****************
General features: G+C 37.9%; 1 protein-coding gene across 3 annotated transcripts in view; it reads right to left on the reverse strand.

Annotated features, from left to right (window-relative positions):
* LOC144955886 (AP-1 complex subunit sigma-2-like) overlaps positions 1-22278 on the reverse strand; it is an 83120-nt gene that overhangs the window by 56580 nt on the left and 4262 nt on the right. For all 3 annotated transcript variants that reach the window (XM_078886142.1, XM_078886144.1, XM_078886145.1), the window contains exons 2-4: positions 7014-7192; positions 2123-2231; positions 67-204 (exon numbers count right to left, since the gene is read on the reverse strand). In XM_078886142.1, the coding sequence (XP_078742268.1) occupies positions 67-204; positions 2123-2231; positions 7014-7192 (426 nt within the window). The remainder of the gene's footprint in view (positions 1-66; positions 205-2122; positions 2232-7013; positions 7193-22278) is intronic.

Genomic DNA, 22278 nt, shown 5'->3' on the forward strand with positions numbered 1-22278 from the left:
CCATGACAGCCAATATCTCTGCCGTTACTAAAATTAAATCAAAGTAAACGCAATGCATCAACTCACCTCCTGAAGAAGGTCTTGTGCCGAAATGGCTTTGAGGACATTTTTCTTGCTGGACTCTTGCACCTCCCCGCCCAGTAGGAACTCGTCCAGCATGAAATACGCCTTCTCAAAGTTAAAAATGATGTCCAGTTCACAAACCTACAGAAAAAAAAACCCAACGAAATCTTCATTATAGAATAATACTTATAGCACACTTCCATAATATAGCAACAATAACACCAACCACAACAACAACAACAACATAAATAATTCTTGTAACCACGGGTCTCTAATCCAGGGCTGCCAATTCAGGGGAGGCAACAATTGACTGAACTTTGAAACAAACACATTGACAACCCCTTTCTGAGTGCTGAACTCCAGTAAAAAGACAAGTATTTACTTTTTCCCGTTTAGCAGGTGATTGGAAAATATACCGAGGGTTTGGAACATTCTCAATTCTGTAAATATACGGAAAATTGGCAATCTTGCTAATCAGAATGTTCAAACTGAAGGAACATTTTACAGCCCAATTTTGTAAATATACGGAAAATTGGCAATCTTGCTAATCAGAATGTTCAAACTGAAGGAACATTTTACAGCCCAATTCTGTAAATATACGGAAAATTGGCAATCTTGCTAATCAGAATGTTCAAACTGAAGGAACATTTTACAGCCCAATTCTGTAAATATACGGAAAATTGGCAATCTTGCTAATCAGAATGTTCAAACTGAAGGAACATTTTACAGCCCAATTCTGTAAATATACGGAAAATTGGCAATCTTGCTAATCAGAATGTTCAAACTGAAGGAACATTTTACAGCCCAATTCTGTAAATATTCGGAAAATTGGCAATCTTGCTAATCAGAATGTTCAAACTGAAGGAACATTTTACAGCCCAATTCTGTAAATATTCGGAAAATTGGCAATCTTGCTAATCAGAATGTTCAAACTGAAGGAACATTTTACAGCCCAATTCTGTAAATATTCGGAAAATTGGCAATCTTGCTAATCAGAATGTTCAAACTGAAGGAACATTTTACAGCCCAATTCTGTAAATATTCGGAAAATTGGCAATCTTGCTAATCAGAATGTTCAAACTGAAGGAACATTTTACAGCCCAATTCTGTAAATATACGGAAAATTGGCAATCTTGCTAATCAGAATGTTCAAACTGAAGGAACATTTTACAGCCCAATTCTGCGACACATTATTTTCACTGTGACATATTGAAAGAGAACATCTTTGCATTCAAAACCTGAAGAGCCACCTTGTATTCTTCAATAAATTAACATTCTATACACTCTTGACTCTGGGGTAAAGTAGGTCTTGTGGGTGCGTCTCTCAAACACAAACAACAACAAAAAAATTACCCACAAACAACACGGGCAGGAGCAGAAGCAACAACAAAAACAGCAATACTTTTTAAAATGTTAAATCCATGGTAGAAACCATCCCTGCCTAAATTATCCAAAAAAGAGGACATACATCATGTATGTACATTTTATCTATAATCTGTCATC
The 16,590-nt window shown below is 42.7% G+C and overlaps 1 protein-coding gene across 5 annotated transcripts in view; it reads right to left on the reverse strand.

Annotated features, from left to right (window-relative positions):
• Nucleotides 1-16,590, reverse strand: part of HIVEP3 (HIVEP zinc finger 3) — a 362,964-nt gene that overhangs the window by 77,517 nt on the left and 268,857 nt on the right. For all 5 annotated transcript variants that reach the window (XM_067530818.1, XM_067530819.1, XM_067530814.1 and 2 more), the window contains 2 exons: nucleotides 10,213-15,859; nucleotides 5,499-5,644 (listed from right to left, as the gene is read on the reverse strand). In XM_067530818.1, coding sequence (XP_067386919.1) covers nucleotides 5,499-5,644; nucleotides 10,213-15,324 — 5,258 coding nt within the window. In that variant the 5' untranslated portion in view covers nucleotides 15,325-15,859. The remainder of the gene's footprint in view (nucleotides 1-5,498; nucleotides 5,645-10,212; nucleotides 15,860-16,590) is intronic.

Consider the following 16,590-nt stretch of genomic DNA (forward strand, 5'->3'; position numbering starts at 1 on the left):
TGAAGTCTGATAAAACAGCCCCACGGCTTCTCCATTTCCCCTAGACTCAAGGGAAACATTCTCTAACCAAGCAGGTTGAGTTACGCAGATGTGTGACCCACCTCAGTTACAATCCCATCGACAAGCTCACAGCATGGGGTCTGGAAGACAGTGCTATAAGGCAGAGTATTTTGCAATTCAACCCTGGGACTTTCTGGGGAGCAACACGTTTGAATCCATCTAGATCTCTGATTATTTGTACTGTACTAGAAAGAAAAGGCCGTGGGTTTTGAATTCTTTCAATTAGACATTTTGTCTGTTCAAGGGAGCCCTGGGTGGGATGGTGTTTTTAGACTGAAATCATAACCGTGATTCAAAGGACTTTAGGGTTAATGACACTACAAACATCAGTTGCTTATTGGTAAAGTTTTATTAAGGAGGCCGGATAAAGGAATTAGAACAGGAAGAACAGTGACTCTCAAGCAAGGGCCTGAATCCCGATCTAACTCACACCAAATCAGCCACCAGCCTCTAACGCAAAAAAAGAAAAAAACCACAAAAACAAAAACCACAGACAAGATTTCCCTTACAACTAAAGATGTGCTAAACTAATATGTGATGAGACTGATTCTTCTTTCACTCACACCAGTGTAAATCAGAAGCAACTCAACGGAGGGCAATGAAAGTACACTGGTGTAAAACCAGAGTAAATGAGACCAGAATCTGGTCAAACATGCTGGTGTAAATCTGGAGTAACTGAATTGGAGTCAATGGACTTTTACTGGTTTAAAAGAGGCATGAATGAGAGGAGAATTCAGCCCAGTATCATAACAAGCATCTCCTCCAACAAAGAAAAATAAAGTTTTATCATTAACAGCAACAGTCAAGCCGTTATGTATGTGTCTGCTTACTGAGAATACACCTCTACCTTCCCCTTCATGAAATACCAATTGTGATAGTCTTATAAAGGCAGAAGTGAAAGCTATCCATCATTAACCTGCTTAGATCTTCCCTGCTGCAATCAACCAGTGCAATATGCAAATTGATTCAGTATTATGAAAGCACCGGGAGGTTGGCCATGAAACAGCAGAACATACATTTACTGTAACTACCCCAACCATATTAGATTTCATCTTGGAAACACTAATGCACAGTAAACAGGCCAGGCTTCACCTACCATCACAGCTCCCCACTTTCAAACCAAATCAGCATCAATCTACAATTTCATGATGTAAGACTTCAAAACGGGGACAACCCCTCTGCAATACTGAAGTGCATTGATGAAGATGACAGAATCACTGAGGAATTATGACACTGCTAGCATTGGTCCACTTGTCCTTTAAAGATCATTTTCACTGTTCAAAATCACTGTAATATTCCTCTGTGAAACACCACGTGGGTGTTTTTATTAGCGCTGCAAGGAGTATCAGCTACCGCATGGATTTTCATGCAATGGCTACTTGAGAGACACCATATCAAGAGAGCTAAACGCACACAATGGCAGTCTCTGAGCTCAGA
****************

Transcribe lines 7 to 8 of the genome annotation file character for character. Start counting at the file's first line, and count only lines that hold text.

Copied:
Annotated features, from left to right (window-relative positions):
• Nucleotides 1-16,590, reverse strand: part of HIVEP3 (HIVEP zinc finger 3) — a 362,964-nt gene that overhangs the window by 77,517 nt on the left and 268,857 nt on the right. For all 5 annotated transcript variants that reach the window (XM_067530818.1, XM_067530819.1, XM_067530814.1 and 2 more), the window contains 2 exons: nucleotides 10,213-15,859; nucleotides 5,499-5,644 (listed from right to left, as the gene is read on the reverse strand). In XM_067530818.1, coding sequence (XP_067386919.1) covers nucleotides 5,499-5,644; nucleotides 10,213-15,324 — 5,258 coding nt within the window. In that variant the 5' untranslated portion in view covers nucleotides 15,325-15,859. The remainder of the gene's footprint in view (nucleotides 1-5,498; nucleotides 5,645-10,212; nucleotides 15,860-16,590) is intronic.